Vent holes have come in a number of different shapes. The most common is the heart, found on many Waterman's, Parkers, Sheaffer's, and Eversharps. In fact the word heart is sometimes used to mean vent hole. A round vent hole is seen on most vintage Parkers, but other shapes such as the "key hole" and a "pointed oval" can be seen on some early Parkers. Waterman's used quite a number of shapes, besides the "heart" including the "key hole" in the early 30's. Before Waterman's standardized their nibs, they manufactured or had manufactured a number of nibs with unusual vent holes, the "hole and horseshoe" and a "six pointed star". Conklin extended the use of the "crescent" shape, from their very successful filling system, to the shape of their vent hole in their nib.
Shoulders or Web
The shoulders of a nib are the widest part and give the tines their rigidity. Extending the analogy of a foot, the heel is the base and the web is the widest part. Generally speaking, a nib with the appearance of wide shoulders is a rigid nib, and conversely, one with narrow shoulders can be more flexible. (Occasionally if something happens to either widen the shoulders or narrow the inner cap on the lid of a pen, the nib will no longer fit easily into the cap. This situation makes it impossible to keep the nib in proper adjustment.)
The tines are the two sides of a nib divided by the slit. (There are three tines in the case of music nibs). They are relatively longer in the case of flexible nibs and shorter and thicker in the case of stiff or hard nibs, such as "accountants", or "firm" nibs. A nib can be made more flexible by reducing both the width and the thickness of the tines. However, a nib which is not somewhat flexible to begin with is not a good candidate for this operation.
The slit is the space which ink travels down to the paper by means of capillary attraction. It is cut into the nearly completed nib up to the vent hole and is rarely is more than 4 thousandths of an inch wide. While it is not rocket science, the proper way to adjust a nib is to create just the right amount of space in the slit. Then everything else will fall into place. ( A fine or flexible nib must be adjusted tighter than a broad nib, which needs greater ink flow.)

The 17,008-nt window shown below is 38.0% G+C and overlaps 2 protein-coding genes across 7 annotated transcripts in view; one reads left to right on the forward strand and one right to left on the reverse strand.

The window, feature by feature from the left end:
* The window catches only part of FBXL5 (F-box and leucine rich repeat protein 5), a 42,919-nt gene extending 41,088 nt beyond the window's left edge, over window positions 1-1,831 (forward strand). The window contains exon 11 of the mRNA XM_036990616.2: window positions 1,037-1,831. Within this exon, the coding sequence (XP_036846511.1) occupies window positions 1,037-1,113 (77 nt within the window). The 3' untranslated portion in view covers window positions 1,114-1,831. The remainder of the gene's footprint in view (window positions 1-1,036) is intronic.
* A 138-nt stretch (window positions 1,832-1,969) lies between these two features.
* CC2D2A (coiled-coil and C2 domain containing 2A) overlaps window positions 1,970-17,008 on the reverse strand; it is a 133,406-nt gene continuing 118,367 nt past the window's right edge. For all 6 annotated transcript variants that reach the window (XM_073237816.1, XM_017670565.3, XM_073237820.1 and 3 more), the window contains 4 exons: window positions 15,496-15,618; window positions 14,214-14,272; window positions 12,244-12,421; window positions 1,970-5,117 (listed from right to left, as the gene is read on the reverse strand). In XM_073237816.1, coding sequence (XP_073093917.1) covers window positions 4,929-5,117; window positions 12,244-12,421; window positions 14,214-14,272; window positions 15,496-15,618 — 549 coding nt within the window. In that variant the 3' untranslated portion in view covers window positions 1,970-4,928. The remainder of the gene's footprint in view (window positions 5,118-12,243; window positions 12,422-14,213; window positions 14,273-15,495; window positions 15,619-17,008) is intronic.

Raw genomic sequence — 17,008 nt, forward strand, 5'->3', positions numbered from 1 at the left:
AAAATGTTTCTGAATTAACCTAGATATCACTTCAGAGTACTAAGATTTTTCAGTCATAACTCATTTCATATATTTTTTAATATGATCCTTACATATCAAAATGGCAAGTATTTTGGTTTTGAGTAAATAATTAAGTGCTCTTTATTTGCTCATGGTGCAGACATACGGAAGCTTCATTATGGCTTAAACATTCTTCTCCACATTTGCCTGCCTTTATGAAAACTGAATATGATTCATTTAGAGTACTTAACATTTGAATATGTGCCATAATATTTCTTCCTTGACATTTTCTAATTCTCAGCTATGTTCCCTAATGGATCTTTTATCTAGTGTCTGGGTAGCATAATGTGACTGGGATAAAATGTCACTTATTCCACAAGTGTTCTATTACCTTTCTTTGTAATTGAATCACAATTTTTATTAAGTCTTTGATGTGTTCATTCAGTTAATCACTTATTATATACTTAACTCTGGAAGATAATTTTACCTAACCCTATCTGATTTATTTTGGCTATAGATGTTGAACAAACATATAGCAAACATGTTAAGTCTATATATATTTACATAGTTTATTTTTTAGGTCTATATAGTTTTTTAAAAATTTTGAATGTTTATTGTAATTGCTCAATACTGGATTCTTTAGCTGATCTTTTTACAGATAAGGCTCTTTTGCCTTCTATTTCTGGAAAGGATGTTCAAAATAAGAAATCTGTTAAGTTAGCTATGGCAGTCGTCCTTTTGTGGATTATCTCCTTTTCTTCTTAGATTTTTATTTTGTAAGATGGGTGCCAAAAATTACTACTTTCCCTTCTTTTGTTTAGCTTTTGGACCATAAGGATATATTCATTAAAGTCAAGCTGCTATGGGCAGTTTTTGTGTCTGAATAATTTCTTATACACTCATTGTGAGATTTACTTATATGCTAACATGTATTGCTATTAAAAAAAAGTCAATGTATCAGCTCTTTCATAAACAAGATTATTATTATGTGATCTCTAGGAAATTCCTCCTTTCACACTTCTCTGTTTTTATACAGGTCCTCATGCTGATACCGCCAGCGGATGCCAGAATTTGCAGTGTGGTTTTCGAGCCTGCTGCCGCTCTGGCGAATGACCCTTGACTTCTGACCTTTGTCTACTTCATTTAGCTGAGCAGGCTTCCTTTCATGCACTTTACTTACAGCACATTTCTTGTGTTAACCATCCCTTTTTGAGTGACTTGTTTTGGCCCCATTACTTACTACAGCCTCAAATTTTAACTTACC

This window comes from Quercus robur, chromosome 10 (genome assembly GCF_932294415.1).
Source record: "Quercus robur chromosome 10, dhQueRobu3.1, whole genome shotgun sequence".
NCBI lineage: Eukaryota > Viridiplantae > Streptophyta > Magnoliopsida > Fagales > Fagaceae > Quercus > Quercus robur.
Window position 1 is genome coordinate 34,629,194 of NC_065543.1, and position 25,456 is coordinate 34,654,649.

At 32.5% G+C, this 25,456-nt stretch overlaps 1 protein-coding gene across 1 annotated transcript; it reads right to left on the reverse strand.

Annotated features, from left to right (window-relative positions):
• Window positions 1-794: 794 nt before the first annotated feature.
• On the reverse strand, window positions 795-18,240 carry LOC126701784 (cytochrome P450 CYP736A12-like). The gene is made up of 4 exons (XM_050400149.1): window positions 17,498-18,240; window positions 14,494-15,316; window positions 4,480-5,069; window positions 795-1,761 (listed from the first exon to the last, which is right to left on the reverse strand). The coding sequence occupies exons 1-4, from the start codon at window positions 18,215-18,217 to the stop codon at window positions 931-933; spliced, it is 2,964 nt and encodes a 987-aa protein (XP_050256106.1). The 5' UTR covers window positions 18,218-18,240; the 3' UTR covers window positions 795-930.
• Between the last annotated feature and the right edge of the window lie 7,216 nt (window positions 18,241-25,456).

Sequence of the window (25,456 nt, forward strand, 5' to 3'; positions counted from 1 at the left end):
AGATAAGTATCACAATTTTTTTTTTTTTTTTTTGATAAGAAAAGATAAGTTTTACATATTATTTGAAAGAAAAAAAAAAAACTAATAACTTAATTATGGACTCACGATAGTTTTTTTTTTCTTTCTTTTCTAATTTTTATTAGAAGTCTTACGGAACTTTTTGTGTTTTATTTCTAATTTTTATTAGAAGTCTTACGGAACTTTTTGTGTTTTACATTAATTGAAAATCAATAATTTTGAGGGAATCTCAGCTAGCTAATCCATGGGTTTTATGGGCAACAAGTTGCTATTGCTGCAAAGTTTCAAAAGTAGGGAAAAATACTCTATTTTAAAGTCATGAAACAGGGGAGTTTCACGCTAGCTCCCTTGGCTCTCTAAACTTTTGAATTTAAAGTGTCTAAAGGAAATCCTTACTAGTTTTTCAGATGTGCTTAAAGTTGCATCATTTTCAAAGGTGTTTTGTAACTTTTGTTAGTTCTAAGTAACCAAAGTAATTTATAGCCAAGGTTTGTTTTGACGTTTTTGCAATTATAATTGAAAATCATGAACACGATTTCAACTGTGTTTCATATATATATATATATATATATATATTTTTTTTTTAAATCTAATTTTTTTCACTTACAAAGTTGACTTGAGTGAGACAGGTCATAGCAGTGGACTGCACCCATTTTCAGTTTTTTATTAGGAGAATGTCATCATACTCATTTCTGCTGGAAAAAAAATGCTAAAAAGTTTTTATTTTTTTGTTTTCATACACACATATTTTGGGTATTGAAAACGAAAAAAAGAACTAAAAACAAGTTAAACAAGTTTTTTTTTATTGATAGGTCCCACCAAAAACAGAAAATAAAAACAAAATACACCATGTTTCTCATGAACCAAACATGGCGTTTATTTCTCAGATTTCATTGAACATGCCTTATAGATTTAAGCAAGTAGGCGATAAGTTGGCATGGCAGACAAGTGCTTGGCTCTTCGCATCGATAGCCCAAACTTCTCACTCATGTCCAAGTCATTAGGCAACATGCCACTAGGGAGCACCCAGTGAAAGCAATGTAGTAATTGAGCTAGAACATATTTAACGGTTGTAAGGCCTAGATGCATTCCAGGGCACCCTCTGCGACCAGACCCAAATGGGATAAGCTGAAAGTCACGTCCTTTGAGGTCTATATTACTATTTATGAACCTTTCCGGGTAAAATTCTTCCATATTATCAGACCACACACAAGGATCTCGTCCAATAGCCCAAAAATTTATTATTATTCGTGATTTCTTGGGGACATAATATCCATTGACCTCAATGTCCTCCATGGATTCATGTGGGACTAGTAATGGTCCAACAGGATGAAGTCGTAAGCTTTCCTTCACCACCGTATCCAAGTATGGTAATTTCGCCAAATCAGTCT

Sometimes known as iridium, or tipping material, this is the hard surface metal that contacts the paper. Welded, soldered and/or fused to the gold, this material is made of very hard stuff. Originally tipping material was composed of crude unalloyed, unsmelted, and impure bits. These fragmentary bits had been ground to a workable size before they were attacked to the gold. (I had a piece of this material off of a ca. 1920 Waterman's #2 nib assayed. The results were as follows: osmium - 44.%, iridium - 54.%, Copper - 0.50%, Gold - 0.24%, Silver - 0.70% and possible trace of Ruthenium. Pacific Spectrochemical Laboratory, Inc.) Many of these tips show flaws under a microscope, some of which impair the writing quality.
All the modern tips, starting in the 30's are made using alloys of iridium, osmium, ruthenium and/or small amounts of other metals. Parker coined several terms in their advertising such as Octanium, meaning an alloy of eight metals, used in the early 50's in points of Parker 51 Specials and Parker 21s. The 1949 Parker Aerometric 51 used what they called a "plathenium tipped point". These smelted pellets, with the exception of the few that have air pockets in them, are all superior to what was available during the "golden age" of fountain pens. However, the other, and no less important, aspect of tip quality is the shaping and finishing. This is where a great deal of hand work is still employed and where many of the early nibs excel, especially the fine and extra fine points. The way that the tip is ground, polished and adjusted has a great deal to do with the way it writes.
For me, the nib is the most interesting part of the pen. It is a combination of critical function and remarkable aesthetics. Without external power it delivers a measured amount of ink to paper. It transfers gestures of the hand, revealing something of the sensation of writing, and recording it for future use. The shape of the nib, as it projects from the pen, is a functional artifact from the 19th century that seems likely to be appreciated into the 21st.